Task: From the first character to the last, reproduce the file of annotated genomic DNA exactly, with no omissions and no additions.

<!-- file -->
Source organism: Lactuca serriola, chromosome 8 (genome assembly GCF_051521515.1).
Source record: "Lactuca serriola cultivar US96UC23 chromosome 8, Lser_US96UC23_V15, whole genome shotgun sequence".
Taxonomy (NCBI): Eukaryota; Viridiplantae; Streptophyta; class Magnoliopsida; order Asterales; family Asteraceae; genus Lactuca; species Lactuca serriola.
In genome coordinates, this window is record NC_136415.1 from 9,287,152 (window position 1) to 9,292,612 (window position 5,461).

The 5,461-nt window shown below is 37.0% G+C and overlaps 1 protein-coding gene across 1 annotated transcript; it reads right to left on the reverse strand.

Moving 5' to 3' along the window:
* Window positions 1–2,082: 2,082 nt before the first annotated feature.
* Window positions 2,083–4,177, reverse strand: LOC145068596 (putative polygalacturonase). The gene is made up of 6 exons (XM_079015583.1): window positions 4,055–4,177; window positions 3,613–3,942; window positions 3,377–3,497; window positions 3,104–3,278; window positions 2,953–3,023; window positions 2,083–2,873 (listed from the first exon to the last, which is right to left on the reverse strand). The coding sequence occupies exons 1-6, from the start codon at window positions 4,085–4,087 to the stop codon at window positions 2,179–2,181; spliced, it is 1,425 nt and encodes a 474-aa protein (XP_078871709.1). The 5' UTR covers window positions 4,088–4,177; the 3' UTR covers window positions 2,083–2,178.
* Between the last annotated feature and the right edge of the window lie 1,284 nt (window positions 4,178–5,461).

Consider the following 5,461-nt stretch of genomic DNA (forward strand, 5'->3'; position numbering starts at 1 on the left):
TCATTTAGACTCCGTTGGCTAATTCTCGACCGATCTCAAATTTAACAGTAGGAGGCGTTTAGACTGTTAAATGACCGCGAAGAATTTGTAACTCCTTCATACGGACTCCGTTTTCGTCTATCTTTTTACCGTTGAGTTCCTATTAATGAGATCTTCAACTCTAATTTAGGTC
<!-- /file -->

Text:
Source organism: Lactuca serriola, chromosome 8 (genome assembly GCF_051521515.1).
Source record: "Lactuca serriola cultivar US96UC23 chromosome 8, Lser_US96UC23_V15, whole genome shotgun sequence".
Taxonomy (NCBI): Eukaryota; Viridiplantae; Streptophyta; class Magnoliopsida; order Asterales; family Asteraceae; genus Lactuca; species Lactuca serriola.
In genome coordinates, this window is record NC_136415.1 from 9,287,152 (window position 1) to 9,292,612 (window position 5,461).

The 5,461-nt window shown below is 37.0% G+C and overlaps 1 protein-coding gene across 1 annotated transcript; it reads right to left on the reverse strand.

Moving 5' to 3' along the window:
* Window positions 1–2,082: 2,082 nt before the first annotated feature.
* Window positions 2,083–4,177, reverse strand: LOC145068596 (putative polygalacturonase). The gene is made up of 6 exons (XM_079015583.1): window positions 4,055–4,177; window positions 3,613–3,942; window positions 3,377–3,497; window positions 3,104–3,278; window positions 2,953–3,023; window positions 2,083–2,873 (listed from the first exon to the last, which is right to left on the reverse strand). The coding sequence occupies exons 1-6, from the start codon at window positions 4,085–4,087 to the stop codon at window positions 2,179–2,181; spliced, it is 1,425 nt and encodes a 474-aa protein (XP_078871709.1). The 5' UTR covers window positions 4,088–4,177; the 3' UTR covers window positions 2,083–2,178.
* Between the last annotated feature and the right edge of the window lie 1,284 nt (window positions 4,178–5,461).

Consider the following 5,461-nt stretch of genomic DNA (forward strand, 5'->3'; position numbering starts at 1 on the left):
TCATTTAGACTCCGTTGGCTAATTCTCGACCGATCTCAAATTTAACAGTAGGAGGCGTTTAGACTGTTAAATGACCGCGAAGAATTTGTAACTCCTTCATACGGACTCCGTTTTCGTCTATCTTTTTACCGTTGAGTTCCTATTAATGAGATCTTCAACTCTAATTTAGGTC